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I cant help but wondering why one gets to choose between ext2,ext3,ext4 and reiserFS. The choice quickly boils down to ext4 or reiserFS, but then what?, both are journaling and seems to offer same experience to the home user, does it take more unlikely home soultions, JBOD / RAID to experience a difference?
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Distribution: RHEL, CentOS, Debian, Oracle Solaris 10
The most recent in the ext filesystem line, ext4 includes many major improvements over ext3 like larger filesystem support, faster checking, nanosecond timestamps, and verification of the journal through checksums. It’s backward and forward compatible with versions 2 and 3, so you can mount a ext2 or ext3 filesystem as ext4, and the other way around. You may however lose some of the benefits of the newer versions when mounting as the older. Many of the modern Linux distributions now offer ext4 during the install, and some are using it as the default.
Before ext3, ReiserFS was the only journaling filesystem for Linux. It’s also notable for allowing live resizing of the filesystem. In some cases where many small files are involved, Reiserfs can outperform ext3 by a considerable margin. Reiser3 has problems, however when it comes to handling things like multicore PCs, as the design only allows for some operations to run one at a time.
1. Best performance and scalability when number of files is great and/or files are small
3. POSIX extended access controls
Reiser FS was designed to remove the scalability and performance limitations that exist in EXT2 and EXT3 file systems. It scales and performs extremely well on Linux, outscaling EXT3 with htrees. In addition, Reiser was designed to very efficiently use disk space. As a result, it is the best file system on Linux where there are a great number of small files in the file system. As collaboration (email) and many web serving applications have lots of small files, Reiser is best suited for these types of workloads.
Last edited by Satyaveer Arya; 03-07-2012 at 11:06 AM.
The inference that Hans Reiser's detention may have been involved in the termination of ReiserFS's development would be incorrect. The further development of the traditional ReiserFS had already been discontinued in favour of Reiser4, and a better question might be 'and what happened to Reiser4, since that was reputed to have many improvements over the earlier version?'.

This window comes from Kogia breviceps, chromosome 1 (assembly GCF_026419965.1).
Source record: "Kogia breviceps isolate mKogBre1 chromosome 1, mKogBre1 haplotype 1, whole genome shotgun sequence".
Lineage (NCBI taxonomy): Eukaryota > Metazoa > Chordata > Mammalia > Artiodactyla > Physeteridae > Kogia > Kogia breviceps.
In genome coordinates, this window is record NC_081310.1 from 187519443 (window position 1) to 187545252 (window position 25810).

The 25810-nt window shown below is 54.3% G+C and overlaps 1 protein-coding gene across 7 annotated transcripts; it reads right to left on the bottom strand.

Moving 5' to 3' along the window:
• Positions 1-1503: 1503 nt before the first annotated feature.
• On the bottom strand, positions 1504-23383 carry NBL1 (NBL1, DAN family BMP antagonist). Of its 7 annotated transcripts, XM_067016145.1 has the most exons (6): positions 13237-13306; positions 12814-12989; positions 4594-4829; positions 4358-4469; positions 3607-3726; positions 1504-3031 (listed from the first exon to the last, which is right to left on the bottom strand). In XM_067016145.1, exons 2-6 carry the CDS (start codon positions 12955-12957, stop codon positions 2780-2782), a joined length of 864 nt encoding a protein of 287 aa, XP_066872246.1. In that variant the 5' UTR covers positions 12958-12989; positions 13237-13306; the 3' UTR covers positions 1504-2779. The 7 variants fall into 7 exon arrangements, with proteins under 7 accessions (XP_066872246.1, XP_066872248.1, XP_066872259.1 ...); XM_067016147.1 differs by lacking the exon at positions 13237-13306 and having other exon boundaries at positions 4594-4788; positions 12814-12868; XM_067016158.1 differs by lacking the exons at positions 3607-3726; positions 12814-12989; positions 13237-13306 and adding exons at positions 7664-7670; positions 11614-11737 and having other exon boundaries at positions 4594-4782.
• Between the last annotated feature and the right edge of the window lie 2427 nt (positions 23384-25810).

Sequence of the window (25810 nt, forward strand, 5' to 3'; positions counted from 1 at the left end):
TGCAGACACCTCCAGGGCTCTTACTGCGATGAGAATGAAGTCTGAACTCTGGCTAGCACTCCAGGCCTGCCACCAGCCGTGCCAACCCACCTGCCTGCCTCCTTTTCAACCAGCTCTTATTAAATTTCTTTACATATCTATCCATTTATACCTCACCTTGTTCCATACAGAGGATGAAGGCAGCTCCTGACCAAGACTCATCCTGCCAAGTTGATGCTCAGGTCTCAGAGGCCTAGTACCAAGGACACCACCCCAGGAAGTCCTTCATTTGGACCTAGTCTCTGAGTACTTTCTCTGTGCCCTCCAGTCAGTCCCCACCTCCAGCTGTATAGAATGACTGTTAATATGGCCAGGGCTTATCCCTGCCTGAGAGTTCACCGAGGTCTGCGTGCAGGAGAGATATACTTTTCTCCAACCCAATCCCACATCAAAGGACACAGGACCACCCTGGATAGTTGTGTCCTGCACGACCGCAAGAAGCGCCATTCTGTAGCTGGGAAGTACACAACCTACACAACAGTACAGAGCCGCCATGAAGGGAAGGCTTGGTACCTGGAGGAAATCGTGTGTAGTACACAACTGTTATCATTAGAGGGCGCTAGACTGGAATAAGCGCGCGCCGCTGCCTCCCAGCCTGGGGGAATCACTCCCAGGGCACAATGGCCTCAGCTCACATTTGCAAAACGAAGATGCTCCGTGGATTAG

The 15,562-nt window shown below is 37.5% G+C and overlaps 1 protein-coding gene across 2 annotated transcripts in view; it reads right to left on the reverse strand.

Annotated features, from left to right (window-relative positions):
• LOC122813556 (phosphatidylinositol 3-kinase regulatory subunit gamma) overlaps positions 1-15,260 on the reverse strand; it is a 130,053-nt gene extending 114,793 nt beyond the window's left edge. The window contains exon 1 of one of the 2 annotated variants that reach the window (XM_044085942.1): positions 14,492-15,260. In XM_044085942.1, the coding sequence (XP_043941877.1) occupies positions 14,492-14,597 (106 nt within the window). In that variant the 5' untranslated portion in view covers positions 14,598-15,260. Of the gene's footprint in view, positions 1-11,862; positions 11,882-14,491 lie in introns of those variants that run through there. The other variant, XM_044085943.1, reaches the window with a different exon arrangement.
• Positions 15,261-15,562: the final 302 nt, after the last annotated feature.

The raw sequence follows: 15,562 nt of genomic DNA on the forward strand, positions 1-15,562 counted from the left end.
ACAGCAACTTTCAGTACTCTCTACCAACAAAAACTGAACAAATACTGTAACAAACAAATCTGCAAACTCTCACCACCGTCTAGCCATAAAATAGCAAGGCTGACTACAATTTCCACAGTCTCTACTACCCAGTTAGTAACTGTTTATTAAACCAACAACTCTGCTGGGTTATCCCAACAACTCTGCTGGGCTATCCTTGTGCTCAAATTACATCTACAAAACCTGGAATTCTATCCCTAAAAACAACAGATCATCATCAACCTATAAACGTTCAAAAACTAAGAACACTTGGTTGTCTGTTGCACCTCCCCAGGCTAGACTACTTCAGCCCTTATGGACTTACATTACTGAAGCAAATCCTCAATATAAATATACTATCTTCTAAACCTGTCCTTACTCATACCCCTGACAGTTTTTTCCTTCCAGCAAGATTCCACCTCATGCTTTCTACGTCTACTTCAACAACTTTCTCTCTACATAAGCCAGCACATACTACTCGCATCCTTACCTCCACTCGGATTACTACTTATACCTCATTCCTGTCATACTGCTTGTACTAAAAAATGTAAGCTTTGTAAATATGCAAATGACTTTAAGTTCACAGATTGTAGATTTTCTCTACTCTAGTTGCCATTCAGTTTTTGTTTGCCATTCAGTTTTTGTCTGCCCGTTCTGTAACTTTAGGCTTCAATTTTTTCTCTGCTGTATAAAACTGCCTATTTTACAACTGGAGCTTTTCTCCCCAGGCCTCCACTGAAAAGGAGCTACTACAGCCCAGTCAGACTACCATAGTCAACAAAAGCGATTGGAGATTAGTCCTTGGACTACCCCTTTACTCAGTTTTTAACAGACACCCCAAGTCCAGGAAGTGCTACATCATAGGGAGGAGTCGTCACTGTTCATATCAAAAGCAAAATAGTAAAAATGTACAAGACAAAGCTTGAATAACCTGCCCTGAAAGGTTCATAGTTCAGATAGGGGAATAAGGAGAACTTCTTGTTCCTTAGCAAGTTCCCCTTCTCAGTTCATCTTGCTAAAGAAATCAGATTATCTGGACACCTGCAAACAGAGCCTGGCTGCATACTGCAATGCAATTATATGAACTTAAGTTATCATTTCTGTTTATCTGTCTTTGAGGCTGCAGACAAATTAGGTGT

Well, Hans Reiser was a legendarily disputatious person, spiky and difficult to get on with (I won't claim that he is the only one in that category, but he was at the outer edge) and the kernel devs really weren't up for making many concessions to him and he wasn't up for making concessions to the areas in which kernel's approach to filesystem operations were at variance what he would regard as the default.
Once Reiser4 reached the point at which the Reiser team thought that it was workable, any attempts to get them to support the older version were met with a 'use Reiser4' response, irrespective of whether the problem was some massive one that really needed work, or not. And, obviously, irrespective of whether 'use Reiser4' was a response that had any chance of being workable.
At the time, I remember testing Reiser4 ('hacked' kernel to use, although I didn't do any of the hacking) and even then (pre-ext4) I was impressed with the performance; in general 'how does it feel' testing, it seemed faster than ReiserFS, which, in turn (over a very limited set of general purpose testing, which may have played to its strong suit of good small file performance) seemed faster than ext3. Broadly, it seemed pretty much ready to go, but the ongoing lack of mutual understanding between the Reiser team and the Kernel team did make progress difficult.
Incidentally, my experience with ReiserFS suggests that it is a lot easier to corrupt as a result of unclean shutdowns than ext3/ext4, although it may an issue connected with how exactly the partitions are set up, and the journalling mode. These days, ext4 is a safer option, even though the Reiser4 vs ext4 comparison would have been interesting to see, had they been able to go head to head, back in the day, but the inference that the Reiser team (as opposed to anyone who worked on Reiser at one of the distros, for example) would be unresponsive to user woes, if that action didn't fit with their then priorities, would always be a concern.